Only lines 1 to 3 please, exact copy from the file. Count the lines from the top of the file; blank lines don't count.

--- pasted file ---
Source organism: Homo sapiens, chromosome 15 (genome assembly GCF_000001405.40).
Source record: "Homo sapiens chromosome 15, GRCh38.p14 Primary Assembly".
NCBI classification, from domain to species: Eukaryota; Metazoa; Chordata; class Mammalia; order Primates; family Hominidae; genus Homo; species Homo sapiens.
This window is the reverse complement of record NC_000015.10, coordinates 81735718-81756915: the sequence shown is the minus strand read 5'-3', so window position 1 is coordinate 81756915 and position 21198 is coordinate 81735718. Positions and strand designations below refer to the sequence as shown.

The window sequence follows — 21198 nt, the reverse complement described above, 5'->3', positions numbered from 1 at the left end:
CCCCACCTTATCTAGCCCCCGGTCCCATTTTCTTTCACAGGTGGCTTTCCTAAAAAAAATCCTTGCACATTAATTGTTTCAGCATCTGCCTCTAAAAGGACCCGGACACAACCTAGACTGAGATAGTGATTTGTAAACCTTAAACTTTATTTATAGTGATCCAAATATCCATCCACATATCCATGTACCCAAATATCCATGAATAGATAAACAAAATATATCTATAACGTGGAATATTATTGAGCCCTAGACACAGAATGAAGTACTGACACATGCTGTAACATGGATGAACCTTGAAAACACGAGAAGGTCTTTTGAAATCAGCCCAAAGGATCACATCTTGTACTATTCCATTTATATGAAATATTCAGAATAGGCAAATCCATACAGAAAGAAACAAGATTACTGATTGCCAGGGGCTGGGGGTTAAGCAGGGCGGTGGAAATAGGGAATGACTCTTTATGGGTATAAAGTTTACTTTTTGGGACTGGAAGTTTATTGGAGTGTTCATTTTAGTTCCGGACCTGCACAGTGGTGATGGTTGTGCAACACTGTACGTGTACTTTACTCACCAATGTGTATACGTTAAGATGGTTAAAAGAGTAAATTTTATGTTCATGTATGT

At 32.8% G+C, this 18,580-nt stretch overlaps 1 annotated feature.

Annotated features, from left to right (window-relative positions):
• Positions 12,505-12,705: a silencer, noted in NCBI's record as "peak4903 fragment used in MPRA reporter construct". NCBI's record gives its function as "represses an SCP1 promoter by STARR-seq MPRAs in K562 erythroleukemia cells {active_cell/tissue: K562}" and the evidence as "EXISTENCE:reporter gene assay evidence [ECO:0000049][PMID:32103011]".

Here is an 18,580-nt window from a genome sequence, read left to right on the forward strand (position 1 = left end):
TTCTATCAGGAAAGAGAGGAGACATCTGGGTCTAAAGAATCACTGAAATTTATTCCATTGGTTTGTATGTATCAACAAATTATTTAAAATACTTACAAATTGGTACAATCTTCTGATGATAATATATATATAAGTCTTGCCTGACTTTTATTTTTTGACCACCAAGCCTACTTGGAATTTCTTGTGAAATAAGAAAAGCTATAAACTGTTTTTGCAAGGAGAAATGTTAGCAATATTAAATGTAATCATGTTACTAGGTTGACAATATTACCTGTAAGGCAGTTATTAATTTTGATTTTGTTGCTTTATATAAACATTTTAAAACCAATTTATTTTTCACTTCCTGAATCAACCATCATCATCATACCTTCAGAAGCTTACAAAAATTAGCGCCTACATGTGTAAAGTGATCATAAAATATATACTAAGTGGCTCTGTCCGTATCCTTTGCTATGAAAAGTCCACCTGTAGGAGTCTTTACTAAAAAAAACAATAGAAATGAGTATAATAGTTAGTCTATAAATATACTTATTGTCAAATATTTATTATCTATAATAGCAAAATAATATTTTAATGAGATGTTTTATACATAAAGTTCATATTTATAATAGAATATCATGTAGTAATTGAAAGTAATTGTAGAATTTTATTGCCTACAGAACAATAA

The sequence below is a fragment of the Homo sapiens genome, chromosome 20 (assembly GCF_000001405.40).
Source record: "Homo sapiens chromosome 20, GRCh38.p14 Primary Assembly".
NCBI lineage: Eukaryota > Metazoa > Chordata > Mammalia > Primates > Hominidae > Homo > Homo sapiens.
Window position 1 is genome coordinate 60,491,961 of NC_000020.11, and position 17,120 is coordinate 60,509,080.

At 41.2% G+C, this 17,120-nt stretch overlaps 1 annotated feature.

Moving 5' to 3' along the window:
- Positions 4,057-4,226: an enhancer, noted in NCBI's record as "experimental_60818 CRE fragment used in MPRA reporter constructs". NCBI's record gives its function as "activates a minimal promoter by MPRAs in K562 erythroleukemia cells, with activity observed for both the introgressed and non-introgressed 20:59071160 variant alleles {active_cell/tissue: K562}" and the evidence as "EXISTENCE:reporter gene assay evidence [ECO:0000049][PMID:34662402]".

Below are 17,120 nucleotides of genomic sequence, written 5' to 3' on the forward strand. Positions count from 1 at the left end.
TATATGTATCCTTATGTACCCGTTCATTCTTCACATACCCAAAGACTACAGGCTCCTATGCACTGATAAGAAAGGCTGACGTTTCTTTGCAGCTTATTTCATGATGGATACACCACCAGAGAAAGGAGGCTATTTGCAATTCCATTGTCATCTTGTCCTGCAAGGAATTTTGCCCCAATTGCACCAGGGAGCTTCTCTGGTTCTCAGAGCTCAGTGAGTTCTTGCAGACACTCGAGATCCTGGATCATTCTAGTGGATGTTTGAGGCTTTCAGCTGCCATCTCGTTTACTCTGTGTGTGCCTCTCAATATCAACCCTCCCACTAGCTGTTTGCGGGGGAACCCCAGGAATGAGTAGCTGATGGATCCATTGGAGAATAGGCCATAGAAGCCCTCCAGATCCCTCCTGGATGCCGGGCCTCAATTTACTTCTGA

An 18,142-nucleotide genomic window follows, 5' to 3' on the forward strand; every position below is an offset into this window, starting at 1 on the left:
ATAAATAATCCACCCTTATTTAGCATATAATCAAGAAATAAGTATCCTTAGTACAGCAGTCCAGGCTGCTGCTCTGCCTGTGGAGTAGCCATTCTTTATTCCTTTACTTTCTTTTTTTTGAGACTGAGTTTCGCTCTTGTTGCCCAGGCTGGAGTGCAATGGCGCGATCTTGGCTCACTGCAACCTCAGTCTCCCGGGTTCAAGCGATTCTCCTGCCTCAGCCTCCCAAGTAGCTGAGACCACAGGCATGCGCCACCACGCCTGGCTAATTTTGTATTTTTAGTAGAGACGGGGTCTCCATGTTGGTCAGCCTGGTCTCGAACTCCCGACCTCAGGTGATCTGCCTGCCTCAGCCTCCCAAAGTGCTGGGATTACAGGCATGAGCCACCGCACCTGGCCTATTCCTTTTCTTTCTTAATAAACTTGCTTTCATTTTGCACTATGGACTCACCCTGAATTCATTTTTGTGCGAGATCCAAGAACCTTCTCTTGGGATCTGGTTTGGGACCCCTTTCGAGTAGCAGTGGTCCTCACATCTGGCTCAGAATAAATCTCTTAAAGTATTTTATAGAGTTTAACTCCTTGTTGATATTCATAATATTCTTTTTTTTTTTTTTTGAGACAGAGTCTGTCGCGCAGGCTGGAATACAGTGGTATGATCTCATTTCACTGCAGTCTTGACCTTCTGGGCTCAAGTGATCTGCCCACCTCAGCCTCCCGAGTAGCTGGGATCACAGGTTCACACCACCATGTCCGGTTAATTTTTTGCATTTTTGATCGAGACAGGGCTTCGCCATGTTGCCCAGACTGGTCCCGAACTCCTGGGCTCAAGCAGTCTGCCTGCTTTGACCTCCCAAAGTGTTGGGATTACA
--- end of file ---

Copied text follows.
Source organism: Homo sapiens, chromosome 15 (genome assembly GCF_000001405.40).
Source record: "Homo sapiens chromosome 15, GRCh38.p14 Primary Assembly".
NCBI classification, from domain to species: Eukaryota; Metazoa; Chordata; class Mammalia; order Primates; family Hominidae; genus Homo; species Homo sapiens.